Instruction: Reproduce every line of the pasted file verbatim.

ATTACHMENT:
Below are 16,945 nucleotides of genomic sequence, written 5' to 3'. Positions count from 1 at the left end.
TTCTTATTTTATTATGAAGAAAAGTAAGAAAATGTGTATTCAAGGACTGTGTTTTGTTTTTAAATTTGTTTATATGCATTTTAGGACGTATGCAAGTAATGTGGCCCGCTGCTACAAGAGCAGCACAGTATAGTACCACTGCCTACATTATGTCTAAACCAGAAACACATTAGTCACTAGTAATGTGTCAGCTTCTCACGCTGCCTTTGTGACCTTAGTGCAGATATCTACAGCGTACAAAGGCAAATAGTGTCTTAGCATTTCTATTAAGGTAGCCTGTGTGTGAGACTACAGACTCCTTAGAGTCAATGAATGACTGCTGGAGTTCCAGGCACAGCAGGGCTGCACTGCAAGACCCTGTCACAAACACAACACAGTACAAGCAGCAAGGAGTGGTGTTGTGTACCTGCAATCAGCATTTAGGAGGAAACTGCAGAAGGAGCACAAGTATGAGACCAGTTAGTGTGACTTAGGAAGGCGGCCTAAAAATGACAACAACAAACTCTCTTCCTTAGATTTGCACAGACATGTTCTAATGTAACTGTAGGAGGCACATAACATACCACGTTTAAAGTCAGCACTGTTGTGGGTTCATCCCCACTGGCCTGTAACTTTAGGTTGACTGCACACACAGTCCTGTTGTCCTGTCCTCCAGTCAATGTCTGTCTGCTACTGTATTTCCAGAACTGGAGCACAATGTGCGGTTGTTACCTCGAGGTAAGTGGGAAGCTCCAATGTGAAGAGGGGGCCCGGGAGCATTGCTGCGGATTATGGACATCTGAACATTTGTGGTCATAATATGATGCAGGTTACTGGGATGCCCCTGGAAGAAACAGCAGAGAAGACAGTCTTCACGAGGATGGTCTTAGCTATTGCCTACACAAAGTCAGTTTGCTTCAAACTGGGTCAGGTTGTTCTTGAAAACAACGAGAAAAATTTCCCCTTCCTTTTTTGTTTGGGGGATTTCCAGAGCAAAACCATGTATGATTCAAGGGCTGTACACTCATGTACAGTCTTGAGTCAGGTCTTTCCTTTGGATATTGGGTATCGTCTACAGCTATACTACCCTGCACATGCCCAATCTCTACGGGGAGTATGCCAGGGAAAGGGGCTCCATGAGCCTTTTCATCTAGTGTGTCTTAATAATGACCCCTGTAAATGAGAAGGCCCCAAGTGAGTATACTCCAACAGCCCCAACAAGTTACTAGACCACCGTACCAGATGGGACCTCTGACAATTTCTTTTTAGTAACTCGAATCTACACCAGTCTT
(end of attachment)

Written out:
Below are 16,945 nucleotides of genomic sequence, written 5' to 3'. Positions count from 1 at the left end.
TTCTTATTTTATTATGAAGAAAAGTAAGAAAATGTGTATTCAAGGACTGTGTTTTGTTTTTAAATTTGTTTATATGCATTTTAGGACGTATGCAAGTAATGTGGCCCGCTGCTACAAGAGCAGCACAGTATAGTACCACTGCCTACATTATGTCTAAACCAGAAACACATTAGTCACTAGTAATGTGTCAGCTTCTCACGCTGCCTTTGTGACCTTAGTGCAGATATCTACAGCGTACAAAGGCAAATAGTGTCTTAGCATTTCTATTAAGGTAGCCTGTGTGTGAGACTACAGACTCCTTAGAGTCAATGAATGACTGCTGGAGTTCCAGGCACAGCAGGGCTGCACTGCAAGACCCTGTCACAAACACAACACAGTACAAGCAGCAAGGAGTGGTGTTGTGTACCTGCAATCAGCATTTAGGAGGAAACTGCAGAAGGAGCACAAGTATGAGACCAGTTAGTGTGACTTAGGAAGGCGGCCTAAAAATGACAACAACAAACTCTCTTCCTTAGATTTGCACAGACATGTTCTAATGTAACTGTAGGAGGCACATAACATACCACGTTTAAAGTCAGCACTGTTGTGGGTTCATCCCCACTGGCCTGTAACTTTAGGTTGACTGCACACACAGTCCTGTTGTCCTGTCCTCCAGTCAATGTCTGTCTGCTACTGTATTTCCAGAACTGGAGCACAATGTGCGGTTGTTACCTCGAGGTAAGTGGGAAGCTCCAATGTGAAGAGGGGGCCCGGGAGCATTGCTGCGGATTATGGACATCTGAACATTTGTGGTCATAATATGATGCAGGTTACTGGGATGCCCCTGGAAGAAACAGCAGAGAAGACAGTCTTCACGAGGATGGTCTTAGCTATTGCCTACACAAAGTCAGTTTGCTTCAAACTGGGTCAGGTTGTTCTTGAAAACAACGAGAAAAATTTCCCCTTCCTTTTTTGTTTGGGGGATTTCCAGAGCAAAACCATGTATGATTCAAGGGCTGTACACTCATGTACAGTCTTGAGTCAGGTCTTTCCTTTGGATATTGGGTATCGTCTACAGCTATACTACCCTGCACATGCCCAATCTCTACGGGGAGTATGCCAGGGAAAGGGGCTCCATGAGCCTTTTCATCTAGTGTGTCTTAATAATGACCCCTGTAAATGAGAAGGCCCCAAGTGAGTATACTCCAACAGCCCCAACAAGTTACTAGACCACCGTACCAGATGGGACCTCTGACAATTTCTTTTTAGTAACTCGAATCTACACCAGTCTT